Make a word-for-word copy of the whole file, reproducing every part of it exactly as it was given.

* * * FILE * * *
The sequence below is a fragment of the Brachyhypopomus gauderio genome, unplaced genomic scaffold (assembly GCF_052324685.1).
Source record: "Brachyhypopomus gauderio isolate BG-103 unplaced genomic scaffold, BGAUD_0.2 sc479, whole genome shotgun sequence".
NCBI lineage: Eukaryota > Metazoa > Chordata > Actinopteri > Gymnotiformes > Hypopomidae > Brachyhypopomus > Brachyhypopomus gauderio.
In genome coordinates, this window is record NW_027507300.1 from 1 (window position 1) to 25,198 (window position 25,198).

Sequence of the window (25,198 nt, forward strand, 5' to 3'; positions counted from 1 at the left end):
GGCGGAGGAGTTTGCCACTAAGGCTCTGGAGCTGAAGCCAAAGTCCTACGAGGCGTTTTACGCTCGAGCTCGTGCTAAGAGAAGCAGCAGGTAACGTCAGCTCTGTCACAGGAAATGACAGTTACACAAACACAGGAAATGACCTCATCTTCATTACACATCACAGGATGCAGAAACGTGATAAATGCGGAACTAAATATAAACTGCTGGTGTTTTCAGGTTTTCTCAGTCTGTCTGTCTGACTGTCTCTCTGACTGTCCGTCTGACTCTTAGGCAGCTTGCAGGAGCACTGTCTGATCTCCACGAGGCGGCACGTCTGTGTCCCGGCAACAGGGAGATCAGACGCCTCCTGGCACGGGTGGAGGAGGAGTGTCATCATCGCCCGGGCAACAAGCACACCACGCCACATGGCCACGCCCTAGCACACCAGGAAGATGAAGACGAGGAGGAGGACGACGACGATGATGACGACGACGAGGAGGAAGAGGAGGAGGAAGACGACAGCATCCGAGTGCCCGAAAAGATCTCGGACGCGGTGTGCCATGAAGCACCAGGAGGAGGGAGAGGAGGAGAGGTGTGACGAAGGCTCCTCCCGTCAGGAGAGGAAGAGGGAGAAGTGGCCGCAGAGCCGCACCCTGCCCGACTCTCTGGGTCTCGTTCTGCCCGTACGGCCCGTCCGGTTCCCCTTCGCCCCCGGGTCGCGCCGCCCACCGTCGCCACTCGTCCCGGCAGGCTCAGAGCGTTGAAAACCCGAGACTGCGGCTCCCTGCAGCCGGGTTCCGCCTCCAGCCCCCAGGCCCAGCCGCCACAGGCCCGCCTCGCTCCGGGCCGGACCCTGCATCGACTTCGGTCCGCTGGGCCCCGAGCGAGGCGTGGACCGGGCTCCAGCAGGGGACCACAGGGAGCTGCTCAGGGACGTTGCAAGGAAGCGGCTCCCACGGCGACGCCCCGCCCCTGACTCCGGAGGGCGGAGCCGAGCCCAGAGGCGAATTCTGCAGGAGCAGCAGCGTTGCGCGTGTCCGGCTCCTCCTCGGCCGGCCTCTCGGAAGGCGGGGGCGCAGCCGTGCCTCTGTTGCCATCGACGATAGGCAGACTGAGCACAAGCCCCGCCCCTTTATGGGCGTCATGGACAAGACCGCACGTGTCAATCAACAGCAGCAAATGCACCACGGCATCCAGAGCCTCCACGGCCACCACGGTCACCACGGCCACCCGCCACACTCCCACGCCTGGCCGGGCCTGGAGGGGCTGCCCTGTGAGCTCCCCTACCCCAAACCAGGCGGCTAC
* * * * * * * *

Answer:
The sequence below is a fragment of the Brachyhypopomus gauderio genome, unplaced genomic scaffold (assembly GCF_052324685.1).
Source record: "Brachyhypopomus gauderio isolate BG-103 unplaced genomic scaffold, BGAUD_0.2 sc479, whole genome shotgun sequence".
NCBI lineage: Eukaryota > Metazoa > Chordata > Actinopteri > Gymnotiformes > Hypopomidae > Brachyhypopomus > Brachyhypopomus gauderio.
In genome coordinates, this window is record NW_027507300.1 from 1 (window position 1) to 25,198 (window position 25,198).

Sequence of the window (25,198 nt, forward strand, 5' to 3'; positions counted from 1 at the left end):
GGCGGAGGAGTTTGCCACTAAGGCTCTGGAGCTGAAGCCAAAGTCCTACGAGGCGTTTTACGCTCGAGCTCGTGCTAAGAGAAGCAGCAGGTAACGTCAGCTCTGTCACAGGAAATGACAGTTACACAAACACAGGAAATGACCTCATCTTCATTACACATCACAGGATGCAGAAACGTGATAAATGCGGAACTAAATATAAACTGCTGGTGTTTTCAGGTTTTCTCAGTCTGTCTGTCTGACTGTCTCTCTGACTGTCCGTCTGACTCTTAGGCAGCTTGCAGGAGCACTGTCTGATCTCCACGAGGCGGCACGTCTGTGTCCCGGCAACAGGGAGATCAGACGCCTCCTGGCACGGGTGGAGGAGGAGTGTCATCATCGCCCGGGCAACAAGCACACCACGCCACATGGCCACGCCCTAGCACACCAGGAAGATGAAGACGAGGAGGAGGACGACGACGATGATGACGACGACGAGGAGGAAGAGGAGGAGGAAGACGACAGCATCCGAGTGCCCGAAAAGATCTCGGACGCGGTGTGCCATGAAGCACCAGGAGGAGGGAGAGGAGGAGAGGTGTGACGAAGGCTCCTCCCGTCAGGAGAGGAAGAGGGAGAAGTGGCCGCAGAGCCGCACCCTGCCCGACTCTCTGGGTCTCGTTCTGCCCGTACGGCCCGTCCGGTTCCCCTTCGCCCCCGGGTCGCGCCGCCCACCGTCGCCACTCGTCCCGGCAGGCTCAGAGCGTTGAAAACCCGAGACTGCGGCTCCCTGCAGCCGGGTTCCGCCTCCAGCCCCCAGGCCCAGCCGCCACAGGCCCGCCTCGCTCCGGGCCGGACCCTGCATCGACTTCGGTCCGCTGGGCCCCGAGCGAGGCGTGGACCGGGCTCCAGCAGGGGACCACAGGGAGCTGCTCAGGGACGTTGCAAGGAAGCGGCTCCCACGGCGACGCCCCGCCCCTGACTCCGGAGGGCGGAGCCGAGCCCAGAGGCGAATTCTGCAGGAGCAGCAGCGTTGCGCGTGTCCGGCTCCTCCTCGGCCGGCCTCTCGGAAGGCGGGGGCGCAGCCGTGCCTCTGTTGCCATCGACGATAGGCAGACTGAGCACAAGCCCCGCCCCTTTATGGGCGTCATGGACAAGACCGCACGTGTCAATCAACAGCAGCAAATGCACCACGGCATCCAGAGCCTCCACGGCCACCACGGTCACCACGGCCACCCGCCACACTCCCACGCCTGGCCGGGCCTGGAGGGGCTGCCCTGTGAGCTCCCCTACCCCAAACCAGGCGGCTAC